Chapter 16
A Community of Tennessee Writers, Readers & Passersby

Emily Choate

A Part, a Whole, a Root, a Bloom

Katy Simpson Smith’s The Weeds links the stories of two women botanists

Katy Simpson Smith’s The Weeds links the stories of two unnamed women, working in different centuries, who both find themselves apprenticed to male botanists cataloguing every species of plant growing among the stones of the Roman Colosseum.

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When They Decide It’s Spring

Poet Anna Laura Reeve entwines motherhood with the natural world in her luminous debut collection

In her debut collection, Reaching the Shore of the Sea of Fertility, poet Anna Laura Reeve depicts motherhood with startling honesty and insight, enmeshed with experiences of the natural world and the enduring drive to make art. Reeve will discuss the book at Union Ave. Books in Knoxville on April 16.

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Where We Labor

What Things Cost offers a moving tribute to our nation’s working poor

What Things Cost: an anthology for the people is a landmark collection of labor writing. Editors Rebecca Gayle Howell and Ashley M. Jones center the unsung voices of laborers whose work has been devalued or ignored.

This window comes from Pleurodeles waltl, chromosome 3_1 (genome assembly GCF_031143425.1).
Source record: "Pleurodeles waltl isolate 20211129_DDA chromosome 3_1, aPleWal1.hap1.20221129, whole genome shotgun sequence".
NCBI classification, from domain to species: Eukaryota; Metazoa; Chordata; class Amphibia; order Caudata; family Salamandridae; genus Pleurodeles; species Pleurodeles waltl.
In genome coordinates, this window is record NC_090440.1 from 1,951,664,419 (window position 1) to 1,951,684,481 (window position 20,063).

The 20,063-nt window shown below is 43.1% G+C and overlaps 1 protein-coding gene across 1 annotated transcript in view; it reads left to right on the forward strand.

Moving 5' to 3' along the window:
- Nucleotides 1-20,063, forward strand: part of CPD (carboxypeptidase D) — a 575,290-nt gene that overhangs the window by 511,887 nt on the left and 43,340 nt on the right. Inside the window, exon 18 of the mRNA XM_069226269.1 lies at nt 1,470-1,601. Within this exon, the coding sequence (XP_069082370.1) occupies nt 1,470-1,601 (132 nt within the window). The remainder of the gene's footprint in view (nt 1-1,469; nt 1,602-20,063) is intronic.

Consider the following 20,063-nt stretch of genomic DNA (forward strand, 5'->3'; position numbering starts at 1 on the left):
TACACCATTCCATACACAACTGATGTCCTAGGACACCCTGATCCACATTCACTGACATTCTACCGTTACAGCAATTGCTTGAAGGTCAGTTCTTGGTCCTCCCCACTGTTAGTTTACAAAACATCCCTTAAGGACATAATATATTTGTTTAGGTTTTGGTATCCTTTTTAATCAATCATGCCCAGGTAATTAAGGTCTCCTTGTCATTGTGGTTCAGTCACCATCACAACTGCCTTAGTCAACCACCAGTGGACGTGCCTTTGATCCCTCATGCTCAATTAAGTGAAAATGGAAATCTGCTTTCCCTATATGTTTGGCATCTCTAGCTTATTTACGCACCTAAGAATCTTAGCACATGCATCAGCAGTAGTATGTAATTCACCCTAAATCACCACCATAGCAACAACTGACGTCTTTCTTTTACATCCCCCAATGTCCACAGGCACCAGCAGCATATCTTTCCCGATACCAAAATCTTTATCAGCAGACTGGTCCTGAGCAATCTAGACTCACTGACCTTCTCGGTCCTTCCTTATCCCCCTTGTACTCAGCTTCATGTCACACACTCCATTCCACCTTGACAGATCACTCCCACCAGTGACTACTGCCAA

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Meet Me Deep in This Mystery

Moments of internal reckoning resonate in three recent poetry collections

In three recent poetry collections by Tennessee authors, moments of internal reckoning take center stage. Katherine Smith’s Secret City, Darius Stewart’s Intimacies in Borrowed Light, and Tyler Friend’s Him or Her or Whatever all foreground highly subjective perspectives in resonant conflict with the world around them.

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Pursuing the Stranger Course

Novelist Charles Dodd White discusses a pivotal year in his life as a writer

During the past year, Knoxville writer Charles Dodd White has seen three books published — a feat that would be a high point for any writer’s career. In a recent email exchange with Chapter 16, he discusses how this body of work came to be and contemplates the future of his writing life.

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From the Other Side of the Woods

A young woman learns to fight for her adopted hometown in Moonrise Over New Jessup

In Jamila Minnicks’ debut novel, Moonrise Over New Jessup, Alice Young takes on a new life of love and tangled loyalties in an all-Black Alabama town embroiled in the escalating fight over desegregation.

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